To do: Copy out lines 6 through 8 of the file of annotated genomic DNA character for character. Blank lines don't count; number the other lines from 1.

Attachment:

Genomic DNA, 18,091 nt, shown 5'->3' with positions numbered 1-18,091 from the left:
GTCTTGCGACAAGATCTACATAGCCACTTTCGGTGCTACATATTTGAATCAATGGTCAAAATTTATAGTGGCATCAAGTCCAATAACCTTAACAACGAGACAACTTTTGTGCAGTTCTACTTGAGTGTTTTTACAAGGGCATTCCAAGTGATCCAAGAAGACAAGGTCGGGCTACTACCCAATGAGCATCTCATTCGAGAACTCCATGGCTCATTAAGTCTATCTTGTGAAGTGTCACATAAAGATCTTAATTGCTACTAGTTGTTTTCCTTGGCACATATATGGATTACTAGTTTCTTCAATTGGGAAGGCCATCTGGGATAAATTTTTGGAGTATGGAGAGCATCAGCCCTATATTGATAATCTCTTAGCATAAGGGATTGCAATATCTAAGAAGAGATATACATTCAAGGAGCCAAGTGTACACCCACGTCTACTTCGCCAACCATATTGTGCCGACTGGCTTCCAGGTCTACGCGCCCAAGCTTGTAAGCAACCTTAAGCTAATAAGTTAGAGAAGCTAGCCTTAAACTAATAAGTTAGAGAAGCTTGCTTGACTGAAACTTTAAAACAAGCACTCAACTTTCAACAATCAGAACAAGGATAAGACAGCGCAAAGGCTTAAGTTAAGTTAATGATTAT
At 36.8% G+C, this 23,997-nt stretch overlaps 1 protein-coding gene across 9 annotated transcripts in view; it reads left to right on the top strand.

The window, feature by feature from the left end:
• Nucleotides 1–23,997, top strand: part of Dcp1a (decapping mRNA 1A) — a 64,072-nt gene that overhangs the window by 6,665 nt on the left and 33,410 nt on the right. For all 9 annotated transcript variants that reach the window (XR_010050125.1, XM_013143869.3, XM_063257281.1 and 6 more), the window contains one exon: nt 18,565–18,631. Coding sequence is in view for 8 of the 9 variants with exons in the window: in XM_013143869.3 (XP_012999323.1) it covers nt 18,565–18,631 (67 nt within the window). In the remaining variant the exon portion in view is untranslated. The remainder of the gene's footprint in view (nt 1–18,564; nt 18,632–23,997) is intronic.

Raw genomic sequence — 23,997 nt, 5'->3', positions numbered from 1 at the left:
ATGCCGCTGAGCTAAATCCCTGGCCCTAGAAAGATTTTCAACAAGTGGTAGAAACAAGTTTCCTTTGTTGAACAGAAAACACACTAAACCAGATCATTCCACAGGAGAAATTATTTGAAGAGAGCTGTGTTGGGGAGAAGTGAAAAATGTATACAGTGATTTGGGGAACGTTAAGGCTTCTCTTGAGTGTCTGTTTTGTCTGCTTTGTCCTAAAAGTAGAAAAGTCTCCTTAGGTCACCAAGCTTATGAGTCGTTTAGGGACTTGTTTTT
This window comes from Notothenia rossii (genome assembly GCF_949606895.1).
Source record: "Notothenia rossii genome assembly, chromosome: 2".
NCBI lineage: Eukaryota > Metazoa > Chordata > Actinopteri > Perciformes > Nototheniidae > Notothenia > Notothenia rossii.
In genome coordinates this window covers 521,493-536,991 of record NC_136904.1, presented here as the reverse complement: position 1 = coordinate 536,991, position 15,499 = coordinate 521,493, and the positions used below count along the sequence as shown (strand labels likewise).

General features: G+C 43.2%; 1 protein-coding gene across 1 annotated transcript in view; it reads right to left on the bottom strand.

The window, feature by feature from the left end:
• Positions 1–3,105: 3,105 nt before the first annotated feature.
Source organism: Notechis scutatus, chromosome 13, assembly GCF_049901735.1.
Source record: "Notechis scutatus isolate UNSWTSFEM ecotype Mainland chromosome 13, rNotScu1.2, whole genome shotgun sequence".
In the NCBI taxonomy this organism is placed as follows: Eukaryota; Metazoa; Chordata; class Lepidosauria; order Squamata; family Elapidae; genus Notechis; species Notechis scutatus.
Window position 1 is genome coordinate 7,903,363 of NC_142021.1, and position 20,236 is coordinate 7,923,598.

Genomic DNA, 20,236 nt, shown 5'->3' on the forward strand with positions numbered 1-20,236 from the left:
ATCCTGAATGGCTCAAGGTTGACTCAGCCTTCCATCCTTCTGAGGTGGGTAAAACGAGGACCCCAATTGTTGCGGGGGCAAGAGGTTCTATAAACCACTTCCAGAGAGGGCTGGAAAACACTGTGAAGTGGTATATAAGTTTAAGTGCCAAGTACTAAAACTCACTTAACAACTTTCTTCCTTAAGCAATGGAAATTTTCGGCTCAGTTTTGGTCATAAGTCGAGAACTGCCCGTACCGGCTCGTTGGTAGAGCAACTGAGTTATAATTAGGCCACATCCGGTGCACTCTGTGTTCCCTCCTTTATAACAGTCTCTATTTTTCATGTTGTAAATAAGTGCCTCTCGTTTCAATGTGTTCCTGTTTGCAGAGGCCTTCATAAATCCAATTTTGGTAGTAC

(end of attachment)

Raw genomic sequence — 23,997 nt, 5'->3', positions numbered from 1 at the left:
ATGCCGCTGAGCTAAATCCCTGGCCCTAGAAAGATTTTCAACAAGTGGTAGAAACAAGTTTCCTTTGTTGAACAGAAAACACACTAAACCAGATCATTCCACAGGAGAAATTATTTGAAGAGAGCTGTGTTGGGGAGAAGTGAAAAATGTATACAGTGATTTGGGGAACGTTAAGGCTTCTCTTGAGTGTCTGTTTTGTCTGCTTTGTCCTAAAAGTAGAAAAGTCTCCTTAGGTCACCAAGCTTATGAGTCGTTTAGGGACTTGTTTTT
This window comes from Notothenia rossii (genome assembly GCF_949606895.1).